Jeffrey McDaniel


You prowl the streets of Amsterdam
so high that the bicycle wheels seem to spin
through the air like metallic constellations,
and there’s such a disconnect
between how high you are and how
the Dutch are just living their lives,
pedaling home from work, and the sky
is so swirly you wonder if Van Gogh painted it
and you run your hand along the railing
overlooking a canal. The sun packs up
its light and pulls it away
like a child dragging a yellow towel
from the beach, and then the red lights
flicker in the multiplying darkness,
but instead of blond Serbians
in face paint and translucent negligees,
men in black robes with stiff white collars
stand solemnly, and instead of pin-eyed
middle-aged tourists and college boys
drifting in, it’s ten-year-old boys
entering the glass cages, fed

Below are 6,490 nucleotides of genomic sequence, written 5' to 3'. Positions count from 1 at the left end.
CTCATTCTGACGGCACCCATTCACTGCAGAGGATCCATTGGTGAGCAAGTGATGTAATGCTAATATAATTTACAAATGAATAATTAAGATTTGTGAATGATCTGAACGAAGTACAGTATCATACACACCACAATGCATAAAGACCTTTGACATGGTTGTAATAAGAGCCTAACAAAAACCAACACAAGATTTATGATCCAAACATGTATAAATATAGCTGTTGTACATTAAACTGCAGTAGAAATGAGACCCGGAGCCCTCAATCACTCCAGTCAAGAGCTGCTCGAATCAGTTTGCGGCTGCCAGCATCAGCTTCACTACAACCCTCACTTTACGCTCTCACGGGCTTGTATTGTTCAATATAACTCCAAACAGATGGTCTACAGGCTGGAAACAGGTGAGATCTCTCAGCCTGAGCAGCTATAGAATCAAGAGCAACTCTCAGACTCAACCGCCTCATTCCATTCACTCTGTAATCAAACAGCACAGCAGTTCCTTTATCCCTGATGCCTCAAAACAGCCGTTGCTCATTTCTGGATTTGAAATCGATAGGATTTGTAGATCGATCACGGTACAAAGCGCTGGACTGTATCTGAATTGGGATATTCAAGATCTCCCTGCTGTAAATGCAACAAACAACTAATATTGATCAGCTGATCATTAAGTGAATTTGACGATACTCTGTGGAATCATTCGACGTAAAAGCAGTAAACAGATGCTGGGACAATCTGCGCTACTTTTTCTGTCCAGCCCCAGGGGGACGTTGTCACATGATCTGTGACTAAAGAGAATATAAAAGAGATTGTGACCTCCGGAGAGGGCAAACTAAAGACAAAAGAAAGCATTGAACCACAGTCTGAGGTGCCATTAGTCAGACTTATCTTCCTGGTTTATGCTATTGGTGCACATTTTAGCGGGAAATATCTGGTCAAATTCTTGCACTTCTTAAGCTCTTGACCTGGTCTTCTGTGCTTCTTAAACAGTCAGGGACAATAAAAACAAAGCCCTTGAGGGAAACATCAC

to the beast of the lord. And you thank
your cross-eyed stars that you were raised
agnostic in Philly. You remember how
you’d go with your friend, who was an altar boy,
after Saturday sleepovers, and stand in line
for the man, who dipped his digits in
the finger bowl so you could open your mouth
wide and let him place the body of Christ
on your eleven-year-old tongue.

JEFFREY MCDANIEL is the author of six books of poems, including the forthcoming Holiday in the Islands of Grief (University of Pittsburgh Press, 2020). He teaches at Sarah Lawrence College. 

Issue Six
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